As a B2B company, your sales team is the sharp edge of the sword. They are often your first impression and probably your most established sales channel. Does it not make sense to divert investment to making sure they are armed with the latest and greatest in tools? Instead of binders / cataloges, why not have your sales team use iPads (or other tablets) along with a B2C-esque user interface for working with customers one-on-one?

This is also a matter of alignment. If you are going to make a larger digital commerce push, ensuring that your sales force is embracing and actively involved in these initiatives is imperative. For example, your sales team could drive adoption of your digital technology investments (i.e. — commerce platform) with smaller customers, allowing those sales people to focus on higher value customers. Imagine getting more business out of both small and large key accounts without having to increase your head count.

There are a great many challenges for most B2B companies wishing to adopt new technology, not least of which is legacy systems and processes that have been around for years and quite possibly decades. Integrating new technology with these legacy systems is difficult at best. Replacing them is incredibly expensive. I have one question. What’s the cost of doing nothing?

Simplify Pricing Structures

Last week I sat down with a large (> $100M in sales) wholesale distributor to discuss their B2B eCommerce strategy. One of the topics I always like to discuss is product pricing. In fact, I like to start here sometimes as pricing can become an incredibly complex topic of discussion.

Many manufacturers and distributors have very complex pricing structures. Many go as far as having customer specific pricing. If that sounds scary to you, it is! Customer specific pricing actually means that these companies are setting product prices at the customer level. If you have 5,000 customers and 1,000 products, that’s a lot of prices to manage.

One of the strengths of digital is automation. In order to use digital to create economies of scale, there needs to be some reduction of complexity in business processes. Maintaining customer specific pricing is a laborious endeavour. In fact, when I ask these companies to walk me through their pricing model, most of the time they can’t. The best have some random person (and only one) in the business who truly understands how pricing works. Pretty scary point of failure.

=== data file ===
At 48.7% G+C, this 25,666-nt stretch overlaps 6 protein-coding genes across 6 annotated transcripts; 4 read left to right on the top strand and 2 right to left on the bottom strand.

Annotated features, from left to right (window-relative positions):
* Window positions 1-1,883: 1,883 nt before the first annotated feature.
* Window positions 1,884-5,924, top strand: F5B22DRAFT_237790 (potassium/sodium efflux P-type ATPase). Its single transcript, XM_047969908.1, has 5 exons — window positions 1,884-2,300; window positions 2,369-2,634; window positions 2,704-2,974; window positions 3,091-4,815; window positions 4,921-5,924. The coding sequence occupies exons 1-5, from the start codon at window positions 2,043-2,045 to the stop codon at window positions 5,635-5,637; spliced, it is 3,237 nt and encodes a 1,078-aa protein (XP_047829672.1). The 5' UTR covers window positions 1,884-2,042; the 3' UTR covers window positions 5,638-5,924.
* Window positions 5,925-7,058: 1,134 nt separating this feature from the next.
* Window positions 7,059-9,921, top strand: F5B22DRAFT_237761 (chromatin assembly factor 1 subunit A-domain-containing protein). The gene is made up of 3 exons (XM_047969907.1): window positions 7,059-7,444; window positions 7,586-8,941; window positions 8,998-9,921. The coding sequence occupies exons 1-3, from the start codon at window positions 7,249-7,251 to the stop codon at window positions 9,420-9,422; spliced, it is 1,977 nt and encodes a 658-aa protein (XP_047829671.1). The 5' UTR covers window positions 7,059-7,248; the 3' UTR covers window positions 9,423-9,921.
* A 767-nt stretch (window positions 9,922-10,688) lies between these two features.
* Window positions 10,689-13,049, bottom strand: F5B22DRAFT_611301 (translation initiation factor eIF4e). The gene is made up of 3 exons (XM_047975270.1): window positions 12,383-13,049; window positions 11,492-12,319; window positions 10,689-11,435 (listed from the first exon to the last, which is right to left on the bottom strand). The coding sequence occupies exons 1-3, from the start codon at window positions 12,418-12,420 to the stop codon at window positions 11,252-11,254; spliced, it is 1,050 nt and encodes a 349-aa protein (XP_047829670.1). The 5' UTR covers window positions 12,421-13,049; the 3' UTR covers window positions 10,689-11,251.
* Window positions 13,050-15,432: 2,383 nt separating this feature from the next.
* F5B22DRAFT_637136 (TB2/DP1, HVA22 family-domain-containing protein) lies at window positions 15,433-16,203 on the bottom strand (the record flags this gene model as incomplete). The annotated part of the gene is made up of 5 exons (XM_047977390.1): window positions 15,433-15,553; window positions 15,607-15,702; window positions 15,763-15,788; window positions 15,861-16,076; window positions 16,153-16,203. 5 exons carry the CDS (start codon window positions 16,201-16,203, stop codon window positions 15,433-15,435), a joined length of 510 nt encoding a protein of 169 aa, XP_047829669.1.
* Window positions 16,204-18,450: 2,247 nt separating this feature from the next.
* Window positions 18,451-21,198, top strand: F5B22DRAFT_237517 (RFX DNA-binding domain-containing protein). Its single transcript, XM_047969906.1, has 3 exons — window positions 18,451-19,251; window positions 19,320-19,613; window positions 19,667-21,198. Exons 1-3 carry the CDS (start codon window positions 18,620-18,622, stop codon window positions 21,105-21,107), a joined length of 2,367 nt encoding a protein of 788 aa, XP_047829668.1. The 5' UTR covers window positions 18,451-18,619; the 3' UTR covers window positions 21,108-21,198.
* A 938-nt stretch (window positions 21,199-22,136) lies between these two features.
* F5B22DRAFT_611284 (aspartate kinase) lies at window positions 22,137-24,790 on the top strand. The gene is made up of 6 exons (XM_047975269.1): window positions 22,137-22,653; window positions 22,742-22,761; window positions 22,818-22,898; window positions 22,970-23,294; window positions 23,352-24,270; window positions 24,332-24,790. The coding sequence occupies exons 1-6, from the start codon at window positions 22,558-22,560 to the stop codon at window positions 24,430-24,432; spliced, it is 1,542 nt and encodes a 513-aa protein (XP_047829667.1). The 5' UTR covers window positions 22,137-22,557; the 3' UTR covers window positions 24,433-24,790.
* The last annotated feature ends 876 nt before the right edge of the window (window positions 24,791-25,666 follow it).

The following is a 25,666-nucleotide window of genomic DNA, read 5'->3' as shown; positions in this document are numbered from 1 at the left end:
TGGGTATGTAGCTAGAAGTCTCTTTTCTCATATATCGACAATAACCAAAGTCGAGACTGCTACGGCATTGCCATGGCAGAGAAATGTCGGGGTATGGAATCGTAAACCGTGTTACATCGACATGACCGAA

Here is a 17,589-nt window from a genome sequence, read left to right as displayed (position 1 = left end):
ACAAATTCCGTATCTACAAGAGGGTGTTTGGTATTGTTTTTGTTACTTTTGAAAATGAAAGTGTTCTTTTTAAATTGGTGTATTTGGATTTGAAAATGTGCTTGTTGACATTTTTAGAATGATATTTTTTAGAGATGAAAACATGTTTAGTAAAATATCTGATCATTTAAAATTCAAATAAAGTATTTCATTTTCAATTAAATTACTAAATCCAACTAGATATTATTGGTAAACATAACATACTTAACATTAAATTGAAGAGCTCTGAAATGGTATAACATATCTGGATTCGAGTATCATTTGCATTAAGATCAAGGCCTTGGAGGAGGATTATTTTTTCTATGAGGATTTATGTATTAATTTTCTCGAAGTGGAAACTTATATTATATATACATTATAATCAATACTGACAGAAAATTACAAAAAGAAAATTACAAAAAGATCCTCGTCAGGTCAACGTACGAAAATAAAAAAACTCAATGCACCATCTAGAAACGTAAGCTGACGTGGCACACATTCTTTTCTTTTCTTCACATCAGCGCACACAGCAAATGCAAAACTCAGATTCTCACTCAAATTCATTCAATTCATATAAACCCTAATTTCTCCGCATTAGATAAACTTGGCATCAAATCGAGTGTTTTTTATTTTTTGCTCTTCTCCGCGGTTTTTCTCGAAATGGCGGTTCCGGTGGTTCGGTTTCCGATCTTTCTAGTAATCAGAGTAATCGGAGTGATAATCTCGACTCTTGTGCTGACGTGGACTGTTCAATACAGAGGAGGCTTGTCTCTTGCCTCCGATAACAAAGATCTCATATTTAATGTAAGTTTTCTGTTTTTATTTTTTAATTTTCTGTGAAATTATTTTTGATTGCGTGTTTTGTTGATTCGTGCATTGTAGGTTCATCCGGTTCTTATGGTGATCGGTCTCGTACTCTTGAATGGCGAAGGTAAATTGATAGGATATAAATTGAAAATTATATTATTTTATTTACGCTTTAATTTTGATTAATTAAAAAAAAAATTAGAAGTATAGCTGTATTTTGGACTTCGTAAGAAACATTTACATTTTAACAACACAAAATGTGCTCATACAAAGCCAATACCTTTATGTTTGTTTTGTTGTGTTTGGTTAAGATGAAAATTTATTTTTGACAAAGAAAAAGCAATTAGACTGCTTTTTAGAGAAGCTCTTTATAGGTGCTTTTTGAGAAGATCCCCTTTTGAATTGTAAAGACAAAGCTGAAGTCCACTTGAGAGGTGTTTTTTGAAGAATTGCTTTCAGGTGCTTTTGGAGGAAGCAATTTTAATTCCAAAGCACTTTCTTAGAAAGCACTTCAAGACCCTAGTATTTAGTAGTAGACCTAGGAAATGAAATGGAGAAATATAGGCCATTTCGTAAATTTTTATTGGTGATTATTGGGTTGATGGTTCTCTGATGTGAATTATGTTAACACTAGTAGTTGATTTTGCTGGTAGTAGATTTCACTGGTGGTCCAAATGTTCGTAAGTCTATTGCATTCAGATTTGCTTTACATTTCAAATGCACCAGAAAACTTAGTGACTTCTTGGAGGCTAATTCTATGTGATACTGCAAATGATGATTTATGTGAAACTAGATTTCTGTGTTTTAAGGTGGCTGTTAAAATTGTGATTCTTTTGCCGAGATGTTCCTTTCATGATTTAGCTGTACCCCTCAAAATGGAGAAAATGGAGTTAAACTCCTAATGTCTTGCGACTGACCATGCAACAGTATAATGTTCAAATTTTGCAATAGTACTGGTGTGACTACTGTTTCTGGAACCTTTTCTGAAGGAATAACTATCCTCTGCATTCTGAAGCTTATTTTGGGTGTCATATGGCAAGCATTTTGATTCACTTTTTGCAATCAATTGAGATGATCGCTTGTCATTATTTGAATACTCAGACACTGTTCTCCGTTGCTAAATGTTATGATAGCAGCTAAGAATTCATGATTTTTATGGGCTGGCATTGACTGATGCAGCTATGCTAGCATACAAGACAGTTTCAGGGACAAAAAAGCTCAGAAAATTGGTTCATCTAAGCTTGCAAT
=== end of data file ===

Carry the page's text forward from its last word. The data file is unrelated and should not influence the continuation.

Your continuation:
I fully understand that some of these customers might be 20 year accounts, and that changing their pricing (for better or worse) might be difficult. How long is this going to be the anchor you drag around as a business? I’ve actually seen complex pricing structures stop companies from investing in new technology. Why? Usually because the cost of customizing software to meet their existing business needs is absurd. This isn’t because software development is expensive, it’s because their business processes are ridiculous.

Nobody building a brand today would ever allow customer specific pricing into their business. It creates way too much organizational debt for absolutely no return.

If you want to modernize your business, you have to simplify your business. For many B2B companies building out their eCommerce strategy, how they handle pricing could be a major stumbling point.

Automate & Nurture Replenishment Opportunities

Quite a few B2B businesses sell product that is consumed on some regular interval by their customers. I’m thinking of things as basic as office supplies, food, or even equipment or parts for machines that get worn out.

For these companies, one moderately easy win could be investing in the necessary technology to build a more automated replenishment sales channel. Make it easy for your customers to re-order products they buy frequently.

Auto-Ship (aka — Replenishment) programs can be complex, so my advice is to start with the nurturing portion. Setup automated email campaigns that go out at the appropriate interval to remind customers that it might be time to place another order. If you track the success of these campaigns properly, they should indicate the level of success and subsequent investment into better technology to further support and automate your replenishment business.

This could very well cause you some internal political strife amongst sales and service staff who see this as their “job”. Calling on accounts and soliciting repeat business has historically been a human powered effort. The reality is that today you can accomplish much of the same tasks using modern day email marketing tools and eCommerce platforms, especially if you sell relatively simple products that don’t require a ton of customer education every-single-time.